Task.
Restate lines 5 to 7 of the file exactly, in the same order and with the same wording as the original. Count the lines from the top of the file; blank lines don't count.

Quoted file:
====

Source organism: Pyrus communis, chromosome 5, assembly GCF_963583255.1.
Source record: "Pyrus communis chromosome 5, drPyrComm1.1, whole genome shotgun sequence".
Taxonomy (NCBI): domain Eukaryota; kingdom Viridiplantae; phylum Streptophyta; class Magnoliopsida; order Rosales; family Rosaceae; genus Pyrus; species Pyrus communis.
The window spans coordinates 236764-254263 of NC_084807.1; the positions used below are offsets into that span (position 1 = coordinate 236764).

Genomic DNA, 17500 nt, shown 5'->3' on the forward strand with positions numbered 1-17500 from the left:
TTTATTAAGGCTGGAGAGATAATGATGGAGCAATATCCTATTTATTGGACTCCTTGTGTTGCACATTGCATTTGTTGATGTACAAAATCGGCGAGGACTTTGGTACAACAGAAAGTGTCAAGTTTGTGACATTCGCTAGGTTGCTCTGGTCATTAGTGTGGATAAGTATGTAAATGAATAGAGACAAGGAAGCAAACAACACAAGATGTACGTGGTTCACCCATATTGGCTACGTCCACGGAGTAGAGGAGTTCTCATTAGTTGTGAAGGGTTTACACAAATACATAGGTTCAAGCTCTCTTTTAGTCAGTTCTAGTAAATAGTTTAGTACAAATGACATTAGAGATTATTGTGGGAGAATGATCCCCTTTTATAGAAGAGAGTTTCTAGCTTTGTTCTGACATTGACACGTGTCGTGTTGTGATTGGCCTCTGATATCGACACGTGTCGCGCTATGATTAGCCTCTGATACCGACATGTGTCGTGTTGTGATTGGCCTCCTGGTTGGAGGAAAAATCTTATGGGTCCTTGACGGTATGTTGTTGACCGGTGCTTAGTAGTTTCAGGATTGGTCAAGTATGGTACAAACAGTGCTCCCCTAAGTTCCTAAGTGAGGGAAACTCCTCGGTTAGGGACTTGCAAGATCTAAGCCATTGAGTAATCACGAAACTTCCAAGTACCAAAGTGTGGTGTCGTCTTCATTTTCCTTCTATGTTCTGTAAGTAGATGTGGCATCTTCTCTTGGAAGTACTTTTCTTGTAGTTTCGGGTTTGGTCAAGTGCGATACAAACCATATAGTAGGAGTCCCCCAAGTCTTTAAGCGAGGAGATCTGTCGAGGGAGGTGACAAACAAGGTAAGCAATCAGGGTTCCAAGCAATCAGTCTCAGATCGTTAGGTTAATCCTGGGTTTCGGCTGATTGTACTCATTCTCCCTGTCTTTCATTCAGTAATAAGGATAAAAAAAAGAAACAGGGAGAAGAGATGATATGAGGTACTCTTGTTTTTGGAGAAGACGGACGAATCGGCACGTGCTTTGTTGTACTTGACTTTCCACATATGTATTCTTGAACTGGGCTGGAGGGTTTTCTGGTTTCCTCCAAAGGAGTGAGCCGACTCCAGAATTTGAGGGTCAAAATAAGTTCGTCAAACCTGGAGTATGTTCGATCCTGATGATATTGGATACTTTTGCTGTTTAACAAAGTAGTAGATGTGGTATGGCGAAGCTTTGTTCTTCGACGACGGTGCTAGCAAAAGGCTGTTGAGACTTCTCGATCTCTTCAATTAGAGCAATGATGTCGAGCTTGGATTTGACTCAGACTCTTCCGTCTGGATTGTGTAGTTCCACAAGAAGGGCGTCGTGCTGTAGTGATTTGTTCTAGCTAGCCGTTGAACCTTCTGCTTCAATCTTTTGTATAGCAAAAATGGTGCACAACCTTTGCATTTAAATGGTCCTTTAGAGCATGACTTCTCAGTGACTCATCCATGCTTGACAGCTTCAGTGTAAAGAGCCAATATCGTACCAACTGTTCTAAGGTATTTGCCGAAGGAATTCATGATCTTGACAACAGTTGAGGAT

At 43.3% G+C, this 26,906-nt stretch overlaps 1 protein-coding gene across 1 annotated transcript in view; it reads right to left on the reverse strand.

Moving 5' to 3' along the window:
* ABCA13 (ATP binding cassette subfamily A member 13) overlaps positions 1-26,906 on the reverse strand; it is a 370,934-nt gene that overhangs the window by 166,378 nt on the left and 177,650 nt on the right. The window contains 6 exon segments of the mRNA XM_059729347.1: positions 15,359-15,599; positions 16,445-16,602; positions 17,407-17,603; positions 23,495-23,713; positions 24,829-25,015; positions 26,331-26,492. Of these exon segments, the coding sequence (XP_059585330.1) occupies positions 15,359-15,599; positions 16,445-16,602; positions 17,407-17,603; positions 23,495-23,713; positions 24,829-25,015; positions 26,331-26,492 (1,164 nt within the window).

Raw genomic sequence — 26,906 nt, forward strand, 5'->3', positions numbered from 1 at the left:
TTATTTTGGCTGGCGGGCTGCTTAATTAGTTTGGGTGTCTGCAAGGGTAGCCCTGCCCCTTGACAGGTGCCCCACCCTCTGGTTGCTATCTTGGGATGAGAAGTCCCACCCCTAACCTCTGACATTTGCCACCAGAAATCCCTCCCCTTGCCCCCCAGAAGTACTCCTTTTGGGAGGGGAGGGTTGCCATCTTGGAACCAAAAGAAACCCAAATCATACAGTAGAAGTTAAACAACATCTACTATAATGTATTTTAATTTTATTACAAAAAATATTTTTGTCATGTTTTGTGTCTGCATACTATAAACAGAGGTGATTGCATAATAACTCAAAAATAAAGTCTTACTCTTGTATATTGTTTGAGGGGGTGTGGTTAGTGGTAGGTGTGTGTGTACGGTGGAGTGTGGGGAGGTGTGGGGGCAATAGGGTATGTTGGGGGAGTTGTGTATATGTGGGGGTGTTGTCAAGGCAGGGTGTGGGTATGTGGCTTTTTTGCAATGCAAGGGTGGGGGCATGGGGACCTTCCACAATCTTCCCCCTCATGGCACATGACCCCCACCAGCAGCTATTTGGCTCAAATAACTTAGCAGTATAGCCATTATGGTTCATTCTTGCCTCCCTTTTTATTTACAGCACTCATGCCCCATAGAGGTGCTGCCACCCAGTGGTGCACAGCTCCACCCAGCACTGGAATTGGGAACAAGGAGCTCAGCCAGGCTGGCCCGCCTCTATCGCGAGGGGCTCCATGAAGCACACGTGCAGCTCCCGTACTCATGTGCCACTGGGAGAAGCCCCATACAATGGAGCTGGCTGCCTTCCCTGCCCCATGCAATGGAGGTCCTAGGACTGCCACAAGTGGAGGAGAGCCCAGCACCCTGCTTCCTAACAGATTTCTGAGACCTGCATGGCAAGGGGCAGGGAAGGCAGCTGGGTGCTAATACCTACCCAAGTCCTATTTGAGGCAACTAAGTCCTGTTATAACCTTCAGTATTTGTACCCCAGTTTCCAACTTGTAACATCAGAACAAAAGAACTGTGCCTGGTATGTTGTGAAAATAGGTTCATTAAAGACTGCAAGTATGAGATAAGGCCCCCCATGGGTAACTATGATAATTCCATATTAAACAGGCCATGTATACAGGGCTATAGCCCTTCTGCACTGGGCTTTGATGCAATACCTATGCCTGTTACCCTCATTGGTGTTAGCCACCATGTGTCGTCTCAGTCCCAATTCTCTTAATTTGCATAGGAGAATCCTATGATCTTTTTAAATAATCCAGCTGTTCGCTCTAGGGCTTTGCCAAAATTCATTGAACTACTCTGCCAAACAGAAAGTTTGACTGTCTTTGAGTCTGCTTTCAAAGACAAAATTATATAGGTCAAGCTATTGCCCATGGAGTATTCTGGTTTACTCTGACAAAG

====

Genomic DNA, 17500 nt, shown 5'->3' on the forward strand with positions numbered 1-17500 from the left:
TTTATTAAGGCTGGAGAGATAATGATGGAGCAATATCCTATTTATTGGACTCCTTGTGTTGCACATTGCATTTGTTGATGTACAAAATCGGCGAGGACTTTGGTACAACAGAAAGTGTCAAGTTTGTGACATTCGCTAGGTTGCTCTGGTCATTAGTGTGGATAAGTATGTAAATGAATAGAGACAAGGAAGCAAACAACACAAGATGTACGTGGTTCACCCATATTGGCTACGTCCACGGAGTAGAGGAGTTCTCATTAGTTGTGAAGGGTTTACACAAATACATAGGTTCAAGCTCTCTTTTAGTCAGTTCTAGTAAATAGTTTAGTACAAATGACATTAGAGATTATTGTGGGAGAATGATCCCCTTTTATAGAAGAGAGTTTCTAGCTTTGTTCTGACATTGACACGTGTCGTGTTGTGATTGGCCTCTGATATCGACACGTGTCGCGCTATGATTAGCCTCTGATACCGACATGTGTCGTGTTGTGATTGGCCTCCTGGTTGGAGGAAAAATCTTATGGGTCCTTGACGGTATGTTGTTGACCGGTGCTTAGTAGTTTCAGGATTGGTCAAGTATGGTACAAACAGTGCTCCCCTAAGTTCCTAAGTGAGGGAAACTCCTCGGTTAGGGACTTGCAAGATCTAAGCCATTGAGTAATCACGAAACTTCCAAGTACCAAAGTGTGGTGTCGTCTTCATTTTCCTTCTATGTTCTGTAAGTAGATGTGGCATCTTCTCTTGGAAGTACTTTTCTTGTAGTTTCGGGTTTGGTCAAGTGCGATACAAACCATATAGTAGGAGTCCCCCAAGTCTTTAAGCGAGGAGATCTGTCGAGGGAGGTGACAAACAAGGTAAGCAATCAGGGTTCCAAGCAATCAGTCTCAGATCGTTAGGTTAATCCTGGGTTTCGGCTGATTGTACTCATTCTCCCTGTCTTTCATTCAGTAATAAGGATAAAAAAAAGAAACAGGGAGAAGAGATGATATGAGGTACTCTTGTTTTTGGAGAAGACGGACGAATCGGCACGTGCTTTGTTGTACTTGACTTTCCACATATGTATTCTTGAACTGGGCTGGAGGGTTTTCTGGTTTCCTCCAAAGGAGTGAGCCGACTCCAGAATTTGAGGGTCAAAATAAGTTCGTCAAACCTGGAGTATGTTCGATCCTGATGATATTGGATACTTTTGCTGTTTAACAAAGTAGTAGATGTGGTATGGCGAAGCTTTGTTCTTCGACGACGGTGCTAGCAAAAGGCTGTTGAGACTTCTCGATCTCTTCAATTAGAGCAATGATGTCGAGCTTGGATTTGACTCAGACTCTTCCGTCTGGATTGTGTAGTTCCACAAGAAGGGCGTCGTGCTGTAGTGATTTGTTCTAGCTAGCCGTTGAACCTTCTGCTTCAATCTTTTGTATAGCAAAAATGGTGCACAACCTTTGCATTTAAATGGTCCTTTAGAGCATGACTTCTCAGTGACTCATCCATGCTTGACAGCTTCAGTGTAAAGAGCCAATATCGTACCAACTGTTCTAAGGTATTTGCCGAAGGAATTCATGATCTTGACAACAGTTGAGGAT

At 43.3% G+C, this 26,906-nt stretch overlaps 1 protein-coding gene across 1 annotated transcript in view; it reads right to left on the reverse strand.